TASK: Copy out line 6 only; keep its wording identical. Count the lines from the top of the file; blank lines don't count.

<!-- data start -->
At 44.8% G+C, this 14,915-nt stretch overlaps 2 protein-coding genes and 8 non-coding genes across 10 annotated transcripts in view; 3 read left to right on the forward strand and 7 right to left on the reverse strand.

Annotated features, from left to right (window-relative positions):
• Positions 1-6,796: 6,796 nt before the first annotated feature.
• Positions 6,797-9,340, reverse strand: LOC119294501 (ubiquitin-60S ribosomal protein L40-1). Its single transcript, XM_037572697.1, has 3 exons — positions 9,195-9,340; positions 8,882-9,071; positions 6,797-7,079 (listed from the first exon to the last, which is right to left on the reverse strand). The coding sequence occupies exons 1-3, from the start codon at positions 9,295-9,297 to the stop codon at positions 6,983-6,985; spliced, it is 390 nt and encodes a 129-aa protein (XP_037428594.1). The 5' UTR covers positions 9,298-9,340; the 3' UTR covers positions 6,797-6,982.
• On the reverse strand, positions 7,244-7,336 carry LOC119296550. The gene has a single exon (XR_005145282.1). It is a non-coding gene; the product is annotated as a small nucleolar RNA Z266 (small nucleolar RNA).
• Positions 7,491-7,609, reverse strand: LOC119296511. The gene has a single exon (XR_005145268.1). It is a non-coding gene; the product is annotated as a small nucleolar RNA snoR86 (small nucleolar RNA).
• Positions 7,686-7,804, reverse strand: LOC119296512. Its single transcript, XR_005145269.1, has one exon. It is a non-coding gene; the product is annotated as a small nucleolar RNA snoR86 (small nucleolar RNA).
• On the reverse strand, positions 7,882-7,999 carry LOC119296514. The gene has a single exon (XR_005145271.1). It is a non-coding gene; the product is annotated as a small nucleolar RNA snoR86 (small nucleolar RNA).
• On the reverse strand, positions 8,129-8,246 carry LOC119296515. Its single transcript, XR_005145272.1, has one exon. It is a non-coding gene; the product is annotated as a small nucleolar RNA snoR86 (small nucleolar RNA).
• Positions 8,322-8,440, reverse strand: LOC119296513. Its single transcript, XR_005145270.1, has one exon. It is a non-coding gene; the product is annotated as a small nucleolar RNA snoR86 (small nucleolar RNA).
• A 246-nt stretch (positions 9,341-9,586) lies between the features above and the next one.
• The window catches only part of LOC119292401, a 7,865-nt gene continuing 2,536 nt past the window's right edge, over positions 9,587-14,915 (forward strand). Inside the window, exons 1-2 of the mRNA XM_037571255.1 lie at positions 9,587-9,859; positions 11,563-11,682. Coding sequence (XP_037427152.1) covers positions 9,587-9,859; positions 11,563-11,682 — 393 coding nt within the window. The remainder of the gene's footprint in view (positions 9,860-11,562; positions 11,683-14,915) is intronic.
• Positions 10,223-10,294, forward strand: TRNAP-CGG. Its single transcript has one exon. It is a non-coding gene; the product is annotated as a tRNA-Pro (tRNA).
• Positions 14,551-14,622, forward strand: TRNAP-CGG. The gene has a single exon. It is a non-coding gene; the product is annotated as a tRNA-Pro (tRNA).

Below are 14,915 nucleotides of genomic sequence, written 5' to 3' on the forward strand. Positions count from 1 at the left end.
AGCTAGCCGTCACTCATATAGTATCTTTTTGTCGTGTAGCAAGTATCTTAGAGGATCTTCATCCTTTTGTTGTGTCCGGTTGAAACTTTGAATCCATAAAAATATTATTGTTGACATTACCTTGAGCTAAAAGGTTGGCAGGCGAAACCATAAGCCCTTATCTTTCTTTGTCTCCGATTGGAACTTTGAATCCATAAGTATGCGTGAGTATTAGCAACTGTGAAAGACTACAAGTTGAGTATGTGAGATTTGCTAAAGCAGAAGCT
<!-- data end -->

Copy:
• Positions 7,491-7,609, reverse strand: LOC119296511. The gene has a single exon (XR_005145268.1). It is a non-coding gene; the product is annotated as a small nucleolar RNA snoR86 (small nucleolar RNA).